I will say though that different machines may actually work differently for you. With the Respironics 560 series, the auto mode just didn't work for me, so I had to switch that to cpap and straight pressure. When my replacement Resmed auto came in, that algorithm worked fine for me, so it's been auto most of the time.
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#7
What is your spo2 while awake? If that is less than ideal, then definitely it's an issue beyond Cpap type machines.

Since you have a very low ahi, For raising spo2 levels, a straight bilevel machine is a better choice than a Cpap or an apap. The pressure support(PS) in a bilevel will improve spo2. More the PS, more the o2 level improvement in general.

If bilevel is not available then a resmed machine with epr is a better choice since epr at 3 is close to a PS of 3cm.

The respironics apap's Aflex or Cpap's cflex+ is closer to a PS of 2cm.

Definitely see a pulmonologist and a cardiologist.
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#8
(03-17-2017, 12:33 AM)AshSF Wrote: What is your spo2 while awake? If that is less than ideal, then definitely it's an issue beyond Cpap type machines.

Awake and moving its low-mid 90's


Awake and moving its low-mid 90's
When I run, its higher but I lose the reading too often to make total sense of the readings.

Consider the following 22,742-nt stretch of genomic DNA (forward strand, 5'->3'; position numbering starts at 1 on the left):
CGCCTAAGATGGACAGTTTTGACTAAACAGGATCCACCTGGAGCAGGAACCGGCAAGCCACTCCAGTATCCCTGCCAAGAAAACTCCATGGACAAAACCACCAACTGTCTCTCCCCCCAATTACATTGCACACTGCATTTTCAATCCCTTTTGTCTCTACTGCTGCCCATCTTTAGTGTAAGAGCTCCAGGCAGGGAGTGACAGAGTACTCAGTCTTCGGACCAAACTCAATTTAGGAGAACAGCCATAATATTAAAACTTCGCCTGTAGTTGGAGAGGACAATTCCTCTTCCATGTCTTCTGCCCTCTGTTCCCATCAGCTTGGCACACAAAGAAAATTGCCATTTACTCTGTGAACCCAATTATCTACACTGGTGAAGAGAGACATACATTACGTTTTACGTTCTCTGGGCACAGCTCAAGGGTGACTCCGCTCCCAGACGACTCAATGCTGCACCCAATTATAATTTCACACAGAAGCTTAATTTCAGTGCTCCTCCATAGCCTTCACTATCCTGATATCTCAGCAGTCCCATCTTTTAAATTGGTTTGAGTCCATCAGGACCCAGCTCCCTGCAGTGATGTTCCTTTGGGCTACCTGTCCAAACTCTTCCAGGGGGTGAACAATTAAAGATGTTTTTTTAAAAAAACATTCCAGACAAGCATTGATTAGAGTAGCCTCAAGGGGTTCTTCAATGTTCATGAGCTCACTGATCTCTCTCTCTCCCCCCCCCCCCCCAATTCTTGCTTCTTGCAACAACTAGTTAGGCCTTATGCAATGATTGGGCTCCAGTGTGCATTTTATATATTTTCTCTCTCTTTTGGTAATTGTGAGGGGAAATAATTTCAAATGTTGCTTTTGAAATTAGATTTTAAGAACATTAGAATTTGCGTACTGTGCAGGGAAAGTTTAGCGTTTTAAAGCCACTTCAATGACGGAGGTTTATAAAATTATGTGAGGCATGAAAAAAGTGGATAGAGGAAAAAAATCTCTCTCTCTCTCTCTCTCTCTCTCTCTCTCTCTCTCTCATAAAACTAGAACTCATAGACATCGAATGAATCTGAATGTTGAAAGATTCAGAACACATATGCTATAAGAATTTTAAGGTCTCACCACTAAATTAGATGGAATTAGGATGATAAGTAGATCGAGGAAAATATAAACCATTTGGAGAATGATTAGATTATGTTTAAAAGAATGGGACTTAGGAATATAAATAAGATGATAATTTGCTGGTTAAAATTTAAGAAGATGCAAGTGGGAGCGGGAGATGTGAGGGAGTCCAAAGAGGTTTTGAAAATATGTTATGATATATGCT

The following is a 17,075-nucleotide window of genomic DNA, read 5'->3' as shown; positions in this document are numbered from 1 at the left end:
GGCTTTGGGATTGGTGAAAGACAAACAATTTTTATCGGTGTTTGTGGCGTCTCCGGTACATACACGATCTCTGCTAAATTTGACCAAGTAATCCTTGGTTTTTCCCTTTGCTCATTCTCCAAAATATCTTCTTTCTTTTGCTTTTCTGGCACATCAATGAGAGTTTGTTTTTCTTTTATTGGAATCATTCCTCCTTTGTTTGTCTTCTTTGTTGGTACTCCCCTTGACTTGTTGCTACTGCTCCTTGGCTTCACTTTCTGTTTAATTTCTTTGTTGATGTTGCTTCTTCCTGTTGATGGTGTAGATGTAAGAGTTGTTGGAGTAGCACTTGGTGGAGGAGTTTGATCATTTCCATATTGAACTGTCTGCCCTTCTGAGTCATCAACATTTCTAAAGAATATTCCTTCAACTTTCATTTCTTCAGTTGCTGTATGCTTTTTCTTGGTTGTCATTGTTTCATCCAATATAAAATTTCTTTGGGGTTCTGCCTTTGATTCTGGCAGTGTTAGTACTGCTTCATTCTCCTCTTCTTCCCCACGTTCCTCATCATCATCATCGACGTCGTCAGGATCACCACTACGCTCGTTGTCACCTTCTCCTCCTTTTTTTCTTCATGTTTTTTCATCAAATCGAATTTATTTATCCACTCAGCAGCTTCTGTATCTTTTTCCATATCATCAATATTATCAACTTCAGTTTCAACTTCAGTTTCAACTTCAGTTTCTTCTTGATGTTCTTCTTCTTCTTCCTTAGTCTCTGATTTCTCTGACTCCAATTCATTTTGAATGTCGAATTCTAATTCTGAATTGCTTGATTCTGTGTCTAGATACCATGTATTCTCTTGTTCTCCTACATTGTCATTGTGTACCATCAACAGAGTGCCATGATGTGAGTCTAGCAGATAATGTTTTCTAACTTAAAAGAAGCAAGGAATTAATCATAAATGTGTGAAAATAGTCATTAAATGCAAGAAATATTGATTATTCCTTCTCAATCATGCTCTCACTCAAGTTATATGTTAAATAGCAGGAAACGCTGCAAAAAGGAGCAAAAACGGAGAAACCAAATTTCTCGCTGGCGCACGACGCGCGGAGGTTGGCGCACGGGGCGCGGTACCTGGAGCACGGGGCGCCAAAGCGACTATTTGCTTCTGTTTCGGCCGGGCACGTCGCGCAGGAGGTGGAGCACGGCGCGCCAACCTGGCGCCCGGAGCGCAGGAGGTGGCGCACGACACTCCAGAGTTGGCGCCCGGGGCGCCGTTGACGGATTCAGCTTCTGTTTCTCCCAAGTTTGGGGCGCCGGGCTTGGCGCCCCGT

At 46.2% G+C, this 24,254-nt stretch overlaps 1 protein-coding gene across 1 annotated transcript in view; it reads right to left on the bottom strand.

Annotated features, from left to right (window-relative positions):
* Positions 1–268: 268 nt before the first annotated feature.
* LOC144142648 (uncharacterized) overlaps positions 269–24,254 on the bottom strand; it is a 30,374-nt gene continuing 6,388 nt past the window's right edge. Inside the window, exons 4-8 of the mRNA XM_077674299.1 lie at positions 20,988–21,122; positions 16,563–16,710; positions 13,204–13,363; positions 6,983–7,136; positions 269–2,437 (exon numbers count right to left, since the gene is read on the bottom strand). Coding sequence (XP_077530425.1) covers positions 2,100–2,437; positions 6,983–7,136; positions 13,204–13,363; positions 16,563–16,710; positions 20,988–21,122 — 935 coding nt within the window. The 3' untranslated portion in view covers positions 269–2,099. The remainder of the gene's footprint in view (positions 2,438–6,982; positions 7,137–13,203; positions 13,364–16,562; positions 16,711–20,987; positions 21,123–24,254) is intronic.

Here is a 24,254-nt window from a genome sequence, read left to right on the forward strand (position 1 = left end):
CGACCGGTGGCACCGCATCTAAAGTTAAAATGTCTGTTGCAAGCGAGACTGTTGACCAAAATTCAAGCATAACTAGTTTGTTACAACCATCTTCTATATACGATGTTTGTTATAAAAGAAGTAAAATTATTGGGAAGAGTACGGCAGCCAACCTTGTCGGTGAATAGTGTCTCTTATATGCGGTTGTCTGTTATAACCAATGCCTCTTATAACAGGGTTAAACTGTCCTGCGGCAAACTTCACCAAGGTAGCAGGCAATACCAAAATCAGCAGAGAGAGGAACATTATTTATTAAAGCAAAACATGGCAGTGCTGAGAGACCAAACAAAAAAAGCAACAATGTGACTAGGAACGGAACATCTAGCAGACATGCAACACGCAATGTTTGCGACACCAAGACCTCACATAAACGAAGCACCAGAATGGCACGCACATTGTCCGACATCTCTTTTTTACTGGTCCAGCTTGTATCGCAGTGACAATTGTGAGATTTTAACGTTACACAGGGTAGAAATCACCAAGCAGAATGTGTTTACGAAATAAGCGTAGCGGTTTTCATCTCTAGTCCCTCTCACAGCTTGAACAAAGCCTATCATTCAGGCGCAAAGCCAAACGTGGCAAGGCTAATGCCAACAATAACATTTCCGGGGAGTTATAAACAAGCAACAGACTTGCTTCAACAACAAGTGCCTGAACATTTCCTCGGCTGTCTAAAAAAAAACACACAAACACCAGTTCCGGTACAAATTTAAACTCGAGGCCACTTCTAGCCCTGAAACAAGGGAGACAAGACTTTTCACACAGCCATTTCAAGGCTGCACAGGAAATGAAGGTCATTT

The sleep folks told me 95% was average for Alberta

Thats so far with the information given, I really do appreciate all the replies.

My (now I have read through these replies) revised plan is to get back to the folks at the sleep place and set up the $200 trial
I already have an appointment with my Doc later today and will ask for a referral to a cardiologist or pulmonary specialist
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#9
Another possibility.  See Pickwickian syndrome
INFORMATION ON APNEA BOARD FORUMS OR ON APNEABOARD.COM SHOULD NOT BE CONSIDERED AS MEDICAL ADVICE. ALWAYS SEEK THE ADVICE OF A PHYSICIAN BEFORE SEEKING TREATMENT FOR MEDICAL CONDITIONS, INCLUDING SLEEP APNEA. INFORMATION POSTED ON THE APNEA BOARD WEB SITE AND FORUMS ARE PERSONAL OPINION ONLY AND NOT NECESSARILY A STATEMENT OF FACT.
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#10
I'm not obese, although I think I might have been. I started losing fat mass about 3 years ago. I was only 170lbs back then but maybe 30% body fat.
I currently weigh in at 155 and maybe about 20-22 % body fat.

One thing to mention is that my aerobic/anaerobic capacity over the past couple of months has fallen.
I have lost 10 beats off my resting heart rate and a similar number from my "easy" running pace. Also 10 beats off my max heart rate
So, my resting heart rate is mid 60's (and frankly, I dont mind that at all)
My easy run pace has changed my heart rate from 118-120 to 128-130
My "all out" pace is down from 171 to 160

I decided to start lifting and do some high intensity interval training which is helping improve my blood pressure control (with associated meds, a calcium channel blocker)
So I am not currently focusing on my aerobic capacity but it was how I figured my anaerobic has changed.

This might be too much info but someone reading might make sense of it.